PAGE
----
In response to a negative determination at block 620, dispatch pipeline 306 next determines at block 630 whether or not a general-purpose RC machine 312 is available (i.e., unbusy). If not, dispatch pipeline 306 does not dispatch the local memory access request, as indicated at block 606, and the process returns to block 602. If, however, dispatch pipeline 306 determines at block 630 that a general-purpose RC machine 312 is available, dispatch pipeline 306 also determines at block 632 whether or not to devote a general-purpose RC machine 312 to the local memory access request. For example, dispatch pipeline 306 may make the depicted determination based upon one or more criteria, including the number of available general-purpose RC machines 312, the relative frequency of cache misses, whether the type of request (e.g., load request or store request,).

In response to a determination at block 632 that the available general-purpose RC machine 312 should not be used to service the local memory access request, dispatch pipeline 306 does not dispatch the local memory access request, as shown at block 606, and the process returns to block 602. Referring again to block 632, in response to a determination at block 632 that the available general-purpose RC machine 312 should be used to service the local memory access request, dispatch pipeline 306 dispatches the local memory access request to the general-purpose RC machine, as depicted at block 614. Thereafter, the process continues at block 616 and following blocks, which have been described.

As has been described, the present invention provides an improved data processing system, processing unit and method of data processing in which memory access requests of a processor core are serviced within an associated lower level cache by a pool of state machines having disparate capabilities. For example, in one embodiment, certain of the state machines are implemented as special-purpose state machines that can only handle local load requests that hit in the lower level cache, while others are implemented as special-purpose state machines that can only handle local store requests that hit in the lower level cache. The special-purpose machines for store requests can further be limited to store hits in a modified (M) coherency state. By restricting the functionality of a special-purpose state machines in this manner, up to 50% or more of the die area devoted to the state machine can be saved. Additional area savings is possible by reducing the corresponding data handling circuitry. The cumulative area savings achieved by the present invention permits a significant overall reduction in the die area utilized for circuitry that services local processor core memory access requests and/or the implementation of a greater number of state machines.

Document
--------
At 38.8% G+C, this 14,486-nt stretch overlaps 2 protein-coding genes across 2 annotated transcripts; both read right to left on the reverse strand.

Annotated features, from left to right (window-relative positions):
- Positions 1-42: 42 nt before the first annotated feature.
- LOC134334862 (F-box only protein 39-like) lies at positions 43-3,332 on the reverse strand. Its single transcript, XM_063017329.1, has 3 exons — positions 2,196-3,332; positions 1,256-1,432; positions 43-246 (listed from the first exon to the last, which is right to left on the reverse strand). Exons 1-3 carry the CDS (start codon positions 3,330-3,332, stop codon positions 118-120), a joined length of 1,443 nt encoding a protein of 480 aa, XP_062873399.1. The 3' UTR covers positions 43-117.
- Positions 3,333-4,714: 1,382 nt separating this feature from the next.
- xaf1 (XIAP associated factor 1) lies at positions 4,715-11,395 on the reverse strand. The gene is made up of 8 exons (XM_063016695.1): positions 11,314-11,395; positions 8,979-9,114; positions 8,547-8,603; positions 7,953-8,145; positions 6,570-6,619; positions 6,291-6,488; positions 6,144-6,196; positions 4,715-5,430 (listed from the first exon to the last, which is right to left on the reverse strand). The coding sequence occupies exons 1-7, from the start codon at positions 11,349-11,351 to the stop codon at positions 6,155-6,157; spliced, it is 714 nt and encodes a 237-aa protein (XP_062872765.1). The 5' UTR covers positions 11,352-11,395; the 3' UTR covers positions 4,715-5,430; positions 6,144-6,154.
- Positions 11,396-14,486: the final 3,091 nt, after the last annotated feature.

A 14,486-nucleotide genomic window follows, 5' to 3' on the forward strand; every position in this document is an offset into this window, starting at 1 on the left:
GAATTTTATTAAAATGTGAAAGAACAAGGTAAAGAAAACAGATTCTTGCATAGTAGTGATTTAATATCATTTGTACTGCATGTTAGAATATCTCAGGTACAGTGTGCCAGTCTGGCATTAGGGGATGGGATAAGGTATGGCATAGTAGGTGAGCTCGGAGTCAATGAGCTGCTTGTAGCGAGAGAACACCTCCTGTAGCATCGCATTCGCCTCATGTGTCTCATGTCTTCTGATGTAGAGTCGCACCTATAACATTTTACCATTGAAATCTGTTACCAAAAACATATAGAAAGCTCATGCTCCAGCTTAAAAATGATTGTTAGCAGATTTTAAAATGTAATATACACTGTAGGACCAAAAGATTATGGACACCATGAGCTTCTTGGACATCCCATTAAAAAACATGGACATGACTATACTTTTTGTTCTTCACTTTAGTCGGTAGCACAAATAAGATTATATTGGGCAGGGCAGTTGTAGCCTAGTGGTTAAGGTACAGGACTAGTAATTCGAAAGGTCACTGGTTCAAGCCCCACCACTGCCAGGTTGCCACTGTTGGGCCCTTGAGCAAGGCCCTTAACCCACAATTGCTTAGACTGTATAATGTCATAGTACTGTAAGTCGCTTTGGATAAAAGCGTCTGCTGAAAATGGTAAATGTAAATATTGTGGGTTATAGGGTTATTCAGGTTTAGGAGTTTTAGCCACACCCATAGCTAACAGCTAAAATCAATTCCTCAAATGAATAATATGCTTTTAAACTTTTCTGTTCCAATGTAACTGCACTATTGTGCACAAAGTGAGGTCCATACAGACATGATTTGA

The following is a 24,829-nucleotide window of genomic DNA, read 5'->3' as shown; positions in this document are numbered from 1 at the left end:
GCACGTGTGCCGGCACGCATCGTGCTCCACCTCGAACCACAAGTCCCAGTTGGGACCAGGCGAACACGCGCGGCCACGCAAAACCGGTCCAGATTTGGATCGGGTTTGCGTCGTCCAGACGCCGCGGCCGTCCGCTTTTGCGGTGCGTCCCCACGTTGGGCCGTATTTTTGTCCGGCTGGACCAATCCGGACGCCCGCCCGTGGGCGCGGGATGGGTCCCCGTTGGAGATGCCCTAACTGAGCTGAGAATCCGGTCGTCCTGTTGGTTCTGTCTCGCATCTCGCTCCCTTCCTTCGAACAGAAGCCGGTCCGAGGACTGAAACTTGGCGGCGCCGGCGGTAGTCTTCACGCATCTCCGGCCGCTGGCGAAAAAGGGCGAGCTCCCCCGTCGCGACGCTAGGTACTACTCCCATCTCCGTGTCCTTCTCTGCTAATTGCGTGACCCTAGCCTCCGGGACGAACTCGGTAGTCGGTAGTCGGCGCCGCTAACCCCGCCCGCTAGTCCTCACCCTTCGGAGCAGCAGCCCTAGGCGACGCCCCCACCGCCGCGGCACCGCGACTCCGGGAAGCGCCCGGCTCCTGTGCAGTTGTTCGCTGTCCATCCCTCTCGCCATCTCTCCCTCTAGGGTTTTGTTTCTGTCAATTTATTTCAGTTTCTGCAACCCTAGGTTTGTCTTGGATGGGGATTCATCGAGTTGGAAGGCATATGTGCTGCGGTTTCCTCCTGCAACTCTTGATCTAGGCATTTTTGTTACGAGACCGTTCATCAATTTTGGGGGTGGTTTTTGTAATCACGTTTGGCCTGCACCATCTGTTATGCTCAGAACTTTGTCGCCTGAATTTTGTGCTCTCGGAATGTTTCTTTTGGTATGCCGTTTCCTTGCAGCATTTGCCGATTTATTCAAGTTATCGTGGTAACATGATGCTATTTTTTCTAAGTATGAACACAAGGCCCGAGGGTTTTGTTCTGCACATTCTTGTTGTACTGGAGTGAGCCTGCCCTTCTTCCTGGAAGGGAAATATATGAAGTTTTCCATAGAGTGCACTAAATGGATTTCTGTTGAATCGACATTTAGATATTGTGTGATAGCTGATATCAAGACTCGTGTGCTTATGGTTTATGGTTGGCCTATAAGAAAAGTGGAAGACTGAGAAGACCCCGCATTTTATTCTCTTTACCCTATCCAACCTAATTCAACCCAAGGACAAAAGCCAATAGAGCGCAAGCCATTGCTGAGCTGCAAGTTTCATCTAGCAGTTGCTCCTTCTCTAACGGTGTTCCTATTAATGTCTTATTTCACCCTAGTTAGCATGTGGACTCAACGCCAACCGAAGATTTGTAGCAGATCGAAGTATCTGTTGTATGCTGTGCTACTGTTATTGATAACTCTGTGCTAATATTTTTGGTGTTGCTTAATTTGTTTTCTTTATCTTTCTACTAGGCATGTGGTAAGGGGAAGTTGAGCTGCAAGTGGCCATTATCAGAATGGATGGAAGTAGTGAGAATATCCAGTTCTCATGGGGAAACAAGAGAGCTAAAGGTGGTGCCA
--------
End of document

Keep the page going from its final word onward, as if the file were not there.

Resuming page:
While the invention has been particularly shown and described with reference to a preferred embodiment, it will be understood by those skilled in the art that various changes in form and detail may be made therein without departing from the spirit and scope of the invention. These alternate implementations all fall within the scope of the invention.

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US8799588Feb 8, 2012Aug 5, 2014International Business Machines CorporationForward progress mechanism for stores in the presence of load contention in a system favoring loads by state alteration
US8806148 *Nov 16, 2012Aug 12, 2014International Business Machines CorporationForward progress mechanism for stores in the presence of load contention in a system favoring loads by state alteration
US8938587Jan 11, 2013Jan 20, 2015International Business Machines CorporationData recovery for coherent attached processor proxy
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Classifications
U.S. Classification711/146, 711/E12.098, 711/118, 711/E12.027, 711/140, 711/210, 711/E12.043
International ClassificationG06F12/00
Cooperative ClassificationG06F12/1416, G06F12/0897, G06F12/0817
European ClassificationG06F12/08B4P2, G06F12/14C, G06F12/08B22L
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Effective date: 20060711